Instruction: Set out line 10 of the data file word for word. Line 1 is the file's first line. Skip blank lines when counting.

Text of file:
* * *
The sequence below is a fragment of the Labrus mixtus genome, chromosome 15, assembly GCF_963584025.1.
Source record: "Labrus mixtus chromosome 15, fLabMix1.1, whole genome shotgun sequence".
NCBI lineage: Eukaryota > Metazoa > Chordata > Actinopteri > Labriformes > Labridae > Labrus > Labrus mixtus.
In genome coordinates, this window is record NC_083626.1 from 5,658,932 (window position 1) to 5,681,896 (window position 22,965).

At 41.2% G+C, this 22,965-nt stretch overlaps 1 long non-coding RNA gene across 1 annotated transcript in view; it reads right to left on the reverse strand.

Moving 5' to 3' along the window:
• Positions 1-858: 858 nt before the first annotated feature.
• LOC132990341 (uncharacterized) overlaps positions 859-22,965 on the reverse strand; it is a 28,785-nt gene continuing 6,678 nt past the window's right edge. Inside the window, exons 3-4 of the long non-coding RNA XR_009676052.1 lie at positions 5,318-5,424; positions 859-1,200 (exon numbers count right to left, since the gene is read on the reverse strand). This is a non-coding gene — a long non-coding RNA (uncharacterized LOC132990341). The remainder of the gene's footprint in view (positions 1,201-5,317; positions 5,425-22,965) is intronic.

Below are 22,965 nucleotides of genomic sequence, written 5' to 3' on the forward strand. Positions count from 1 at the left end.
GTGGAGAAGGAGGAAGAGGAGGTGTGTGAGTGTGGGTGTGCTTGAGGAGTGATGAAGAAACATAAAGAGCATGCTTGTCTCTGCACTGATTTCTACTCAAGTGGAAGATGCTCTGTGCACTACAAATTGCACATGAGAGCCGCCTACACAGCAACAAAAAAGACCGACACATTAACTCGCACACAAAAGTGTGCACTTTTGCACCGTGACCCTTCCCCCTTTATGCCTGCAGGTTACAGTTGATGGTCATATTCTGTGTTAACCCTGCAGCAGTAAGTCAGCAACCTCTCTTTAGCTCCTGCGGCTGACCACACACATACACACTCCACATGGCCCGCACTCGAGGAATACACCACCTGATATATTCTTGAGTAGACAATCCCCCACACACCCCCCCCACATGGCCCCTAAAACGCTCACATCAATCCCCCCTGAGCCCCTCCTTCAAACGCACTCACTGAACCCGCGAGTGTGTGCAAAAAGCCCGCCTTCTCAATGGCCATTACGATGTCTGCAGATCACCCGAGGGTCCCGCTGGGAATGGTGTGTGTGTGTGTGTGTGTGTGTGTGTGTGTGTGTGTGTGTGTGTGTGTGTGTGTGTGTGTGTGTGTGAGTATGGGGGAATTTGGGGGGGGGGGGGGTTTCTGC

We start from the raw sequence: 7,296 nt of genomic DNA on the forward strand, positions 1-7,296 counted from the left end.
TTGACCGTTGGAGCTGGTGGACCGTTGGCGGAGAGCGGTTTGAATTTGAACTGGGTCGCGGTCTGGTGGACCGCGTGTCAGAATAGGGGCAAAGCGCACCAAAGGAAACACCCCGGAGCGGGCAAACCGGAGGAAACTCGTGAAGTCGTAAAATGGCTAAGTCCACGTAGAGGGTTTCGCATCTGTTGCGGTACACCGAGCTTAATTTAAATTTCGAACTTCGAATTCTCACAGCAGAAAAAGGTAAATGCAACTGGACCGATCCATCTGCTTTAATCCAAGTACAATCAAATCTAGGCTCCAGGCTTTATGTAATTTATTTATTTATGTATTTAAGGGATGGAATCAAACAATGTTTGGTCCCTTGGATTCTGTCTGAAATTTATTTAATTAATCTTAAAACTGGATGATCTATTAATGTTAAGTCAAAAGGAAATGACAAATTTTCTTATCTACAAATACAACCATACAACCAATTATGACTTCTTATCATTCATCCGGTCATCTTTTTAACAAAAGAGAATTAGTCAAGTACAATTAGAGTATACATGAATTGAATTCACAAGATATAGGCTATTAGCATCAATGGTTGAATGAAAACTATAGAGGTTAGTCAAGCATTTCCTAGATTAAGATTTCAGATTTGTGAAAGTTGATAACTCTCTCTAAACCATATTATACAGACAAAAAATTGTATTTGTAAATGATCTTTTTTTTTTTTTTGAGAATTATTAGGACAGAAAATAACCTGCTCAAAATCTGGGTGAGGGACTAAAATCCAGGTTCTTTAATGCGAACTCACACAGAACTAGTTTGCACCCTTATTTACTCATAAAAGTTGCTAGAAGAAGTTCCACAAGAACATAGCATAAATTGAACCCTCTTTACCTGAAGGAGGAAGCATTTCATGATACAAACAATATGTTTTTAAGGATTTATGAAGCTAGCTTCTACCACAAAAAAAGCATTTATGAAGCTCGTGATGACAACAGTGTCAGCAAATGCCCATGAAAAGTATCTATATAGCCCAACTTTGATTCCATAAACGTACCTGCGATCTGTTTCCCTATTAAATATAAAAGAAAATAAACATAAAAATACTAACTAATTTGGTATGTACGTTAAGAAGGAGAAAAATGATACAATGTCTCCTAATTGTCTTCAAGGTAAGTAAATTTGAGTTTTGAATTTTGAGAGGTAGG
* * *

GTGGAGAAGGAGGAAGAGGAGGTGTGTGAGTGTGGGTGTGCTTGAGGAGTGATGAAGAAACATAAAGAGCATGCTTGTCTCTGCACTGATTTCTACTCAAGTGGAAGATGCTCTGTGCACTACAAATTGCACATGAGAGCCGCCTACACAGCAACAAAAAAGACCGACACATTAACTCGCACACAAAAGTGTGCACTTTTGCACCGTGACCCTTCCCCCTTTATGCCTGCAGGTTACAGTTGATGGTCATATTCTGTGTTAACCCTGCAGCAGTAAGTCAGCAACCTCTCTTTAGCTCCTGCGGCTGACCACACACATACACACTCCACATGGCCCGCACTCGAGGAATACACCACCTGATATATTCTTGAGTAGACAATCCCCCACACACCCCCCCCACATGGCCCCTAAAACGCTCACATCAATCCCCCCTGAGCCCCTCCTTCAAACGCACTCACTGAACCCGCGAGTGTGTGCAAAAAGCCCGCCTTCTCAATGGCCATTACGATGTCTGCAGATCACCCGAGGGTCCCGCTGGGAATGGTGTGTGTGTGTGTGTGTGTGTGTGTGTGTGTGTGTGTGTGTGTGTGTGTGTGTGTGTGTGTGTGTGTGAGTATGGGGGAATTTGGGGGGGGGGGGGGTTTCTGC